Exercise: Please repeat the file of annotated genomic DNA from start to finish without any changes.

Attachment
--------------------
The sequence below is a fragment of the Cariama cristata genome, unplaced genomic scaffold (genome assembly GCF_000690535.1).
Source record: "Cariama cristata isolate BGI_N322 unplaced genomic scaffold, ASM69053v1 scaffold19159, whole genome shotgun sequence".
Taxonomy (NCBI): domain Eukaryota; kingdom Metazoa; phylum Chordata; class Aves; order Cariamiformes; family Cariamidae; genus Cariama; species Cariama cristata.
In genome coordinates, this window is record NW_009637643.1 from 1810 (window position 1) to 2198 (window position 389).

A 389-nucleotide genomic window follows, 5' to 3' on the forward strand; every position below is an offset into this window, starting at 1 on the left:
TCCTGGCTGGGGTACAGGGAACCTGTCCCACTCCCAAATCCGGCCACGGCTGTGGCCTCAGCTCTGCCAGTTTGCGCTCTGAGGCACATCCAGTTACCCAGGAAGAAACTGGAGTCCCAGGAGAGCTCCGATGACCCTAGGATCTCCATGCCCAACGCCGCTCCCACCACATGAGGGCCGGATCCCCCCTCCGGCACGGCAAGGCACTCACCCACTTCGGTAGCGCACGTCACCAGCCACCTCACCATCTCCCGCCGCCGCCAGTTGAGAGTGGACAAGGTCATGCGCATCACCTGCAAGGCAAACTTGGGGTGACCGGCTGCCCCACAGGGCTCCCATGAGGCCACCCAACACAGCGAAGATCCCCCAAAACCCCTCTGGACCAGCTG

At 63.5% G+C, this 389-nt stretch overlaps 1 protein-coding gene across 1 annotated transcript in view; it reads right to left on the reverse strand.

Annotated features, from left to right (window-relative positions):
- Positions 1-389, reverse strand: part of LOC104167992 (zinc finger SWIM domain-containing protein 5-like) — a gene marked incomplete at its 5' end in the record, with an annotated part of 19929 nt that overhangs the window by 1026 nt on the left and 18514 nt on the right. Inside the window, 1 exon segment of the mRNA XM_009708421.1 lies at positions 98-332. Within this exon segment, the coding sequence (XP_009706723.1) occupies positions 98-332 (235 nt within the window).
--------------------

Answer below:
The sequence below is a fragment of the Cariama cristata genome, unplaced genomic scaffold (genome assembly GCF_000690535.1).
Source record: "Cariama cristata isolate BGI_N322 unplaced genomic scaffold, ASM69053v1 scaffold19159, whole genome shotgun sequence".
Taxonomy (NCBI): domain Eukaryota; kingdom Metazoa; phylum Chordata; class Aves; order Cariamiformes; family Cariamidae; genus Cariama; species Cariama cristata.
In genome coordinates, this window is record NW_009637643.1 from 1810 (window position 1) to 2198 (window position 389).

A 389-nucleotide genomic window follows, 5' to 3' on the forward strand; every position below is an offset into this window, starting at 1 on the left:
TCCTGGCTGGGGTACAGGGAACCTGTCCCACTCCCAAATCCGGCCACGGCTGTGGCCTCAGCTCTGCCAGTTTGCGCTCTGAGGCACATCCAGTTACCCAGGAAGAAACTGGAGTCCCAGGAGAGCTCCGATGACCCTAGGATCTCCATGCCCAACGCCGCTCCCACCACATGAGGGCCGGATCCCCCCTCCGGCACGGCAAGGCACTCACCCACTTCGGTAGCGCACGTCACCAGCCACCTCACCATCTCCCGCCGCCGCCAGTTGAGAGTGGACAAGGTCATGCGCATCACCTGCAAGGCAAACTTGGGGTGACCGGCTGCCCCACAGGGCTCCCATGAGGCCACCCAACACAGCGAAGATCCCCCAAAACCCCTCTGGACCAGCTG

At 63.5% G+C, this 389-nt stretch overlaps 1 protein-coding gene across 1 annotated transcript in view; it reads right to left on the reverse strand.

Annotated features, from left to right (window-relative positions):
- Positions 1-389, reverse strand: part of LOC104167992 (zinc finger SWIM domain-containing protein 5-like) — a gene marked incomplete at its 5' end in the record, with an annotated part of 19929 nt that overhangs the window by 1026 nt on the left and 18514 nt on the right. Inside the window, 1 exon segment of the mRNA XM_009708421.1 lies at positions 98-332. Within this exon segment, the coding sequence (XP_009706723.1) occupies positions 98-332 (235 nt within the window).